In a blow to advocates of online free speech, lawmakers of both chambers of the state of New York have proposed legislation to require Empire State-based websites, such as news sites and blogs, to delete any anonymous comments unless users agree to disclose their identities on the posts.
The bills A.8688 and S.6779, introduced by Republicans Dean Murray and Thomas O’Mara, would require websites such as PolicyMic and the New York Times, to provide a toll-free phone number or e-mail address for the public to use to file complaints about "malicious" anonymous comments.
The idea is that the news outlet would then contact the alleged anonymous offender who would then be given a 48-hour window to identify herself as the author of the anonymous post, with administrators deleting the comment if the user fails to do so.
Here’s the actual quote:
2. A WEBSITE ADMINISTRATOR UPON REQUEST SHALL REMOVE ANY COMMENTS POSTED ON HIS OR HER WEB SITE SITE BY ANY ANONIMOUS POSTER UNLESS SUCH ANONYMOUS POSTER AGREES TO ATTACH HIS OR HER NAME TO THE POST AND CONFIRMS THAT HIS OR HER IP ADDRESS, LEGAL NAME, AND HOME ADDRESS ARE ACCURATE. AL WEB SITE ADMINISTRATORS SHALL HAVE A CONTACT NUMBER OR E-MAIL ADDRESS POSTED FOR SUCH REMOVAL REQUESTS, CLEARLY VISIBLE IN ANY SECTIONS WHERE COMMENTS ARE POSTED.”
The proposed legislation is yet another attempy by American lawmakers to understand and control the Internet, an entity they see as a “wild west” where almost “anything goes,” as New York Assemblyman Peter Lopez (R) told The Legislative Gazette, adding that “a resource that is so beneficial” ought be “used propertly.”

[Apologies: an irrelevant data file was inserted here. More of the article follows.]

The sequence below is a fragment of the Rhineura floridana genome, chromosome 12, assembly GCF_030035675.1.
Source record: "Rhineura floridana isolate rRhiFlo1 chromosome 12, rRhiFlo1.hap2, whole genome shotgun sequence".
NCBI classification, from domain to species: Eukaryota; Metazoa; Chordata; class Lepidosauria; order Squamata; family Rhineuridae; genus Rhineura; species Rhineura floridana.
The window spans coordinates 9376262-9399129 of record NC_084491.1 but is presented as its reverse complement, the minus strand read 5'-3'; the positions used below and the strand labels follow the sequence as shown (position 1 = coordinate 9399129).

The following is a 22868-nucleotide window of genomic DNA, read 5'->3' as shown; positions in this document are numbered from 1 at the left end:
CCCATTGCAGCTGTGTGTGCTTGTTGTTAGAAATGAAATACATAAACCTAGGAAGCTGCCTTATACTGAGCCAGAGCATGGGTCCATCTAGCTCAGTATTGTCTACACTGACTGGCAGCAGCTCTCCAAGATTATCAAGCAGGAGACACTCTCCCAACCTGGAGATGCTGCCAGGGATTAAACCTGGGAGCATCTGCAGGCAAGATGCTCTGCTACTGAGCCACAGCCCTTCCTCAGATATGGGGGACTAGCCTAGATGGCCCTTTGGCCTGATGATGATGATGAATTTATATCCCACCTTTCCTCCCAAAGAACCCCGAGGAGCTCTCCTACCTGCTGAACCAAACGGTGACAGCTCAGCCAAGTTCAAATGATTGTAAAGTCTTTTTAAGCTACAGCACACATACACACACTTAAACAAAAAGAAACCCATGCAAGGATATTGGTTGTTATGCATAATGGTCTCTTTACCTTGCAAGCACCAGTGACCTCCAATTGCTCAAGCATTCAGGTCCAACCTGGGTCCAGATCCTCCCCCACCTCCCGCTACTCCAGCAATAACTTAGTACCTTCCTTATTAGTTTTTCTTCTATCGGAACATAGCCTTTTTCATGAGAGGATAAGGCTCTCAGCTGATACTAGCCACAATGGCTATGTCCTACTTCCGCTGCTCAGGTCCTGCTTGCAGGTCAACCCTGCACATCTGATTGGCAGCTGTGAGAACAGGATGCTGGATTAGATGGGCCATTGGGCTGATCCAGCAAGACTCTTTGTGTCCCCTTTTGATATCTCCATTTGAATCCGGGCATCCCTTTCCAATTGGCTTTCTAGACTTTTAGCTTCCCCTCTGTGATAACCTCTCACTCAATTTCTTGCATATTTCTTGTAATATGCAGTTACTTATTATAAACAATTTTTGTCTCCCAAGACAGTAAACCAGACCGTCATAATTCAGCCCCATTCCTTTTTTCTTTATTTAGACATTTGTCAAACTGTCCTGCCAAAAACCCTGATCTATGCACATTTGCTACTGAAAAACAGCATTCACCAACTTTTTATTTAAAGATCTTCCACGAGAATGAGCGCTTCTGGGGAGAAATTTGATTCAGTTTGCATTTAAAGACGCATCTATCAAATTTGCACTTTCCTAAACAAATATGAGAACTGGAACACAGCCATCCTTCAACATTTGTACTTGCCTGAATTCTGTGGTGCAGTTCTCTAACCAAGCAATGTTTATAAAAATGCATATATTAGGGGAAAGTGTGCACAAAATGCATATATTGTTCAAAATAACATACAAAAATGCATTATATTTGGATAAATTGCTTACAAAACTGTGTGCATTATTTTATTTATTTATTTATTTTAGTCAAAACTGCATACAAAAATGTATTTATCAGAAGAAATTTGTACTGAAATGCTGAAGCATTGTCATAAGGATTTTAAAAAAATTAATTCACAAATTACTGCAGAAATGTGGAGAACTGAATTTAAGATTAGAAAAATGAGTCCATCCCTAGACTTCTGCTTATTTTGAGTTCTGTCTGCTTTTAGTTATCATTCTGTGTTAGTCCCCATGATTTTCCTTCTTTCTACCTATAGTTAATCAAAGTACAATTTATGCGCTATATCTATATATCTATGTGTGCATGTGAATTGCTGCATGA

Though lawmakers say they want to bring more accountability to the Internet, such as Republican Assemblyman Jim Conte who claims the measure seeks to combat cyber bullying and prevent “mean spirited” political commentary, others see the proposed legislation as an affront to the First Amendment as well as a violation of privacy as disclosing one’s legal name and address would leave online users open to retaliation.
“This statute would essentially destroy the ability to speak anonymously online on sites in New York,” said Kevin Bankston, a staff attorney with the Center for Democracy and Technology, provideding a “heckler’s veto" to anybody who disagrees with a particular anonymous poster.
The proposed measure mirrors a Virginia judge’s recent decision declaring the popular Facebook “like” button as an unprotected form of speech, in the wake of the firing of public employees who “liked” the Facebook page of one of their boss’ political opponents.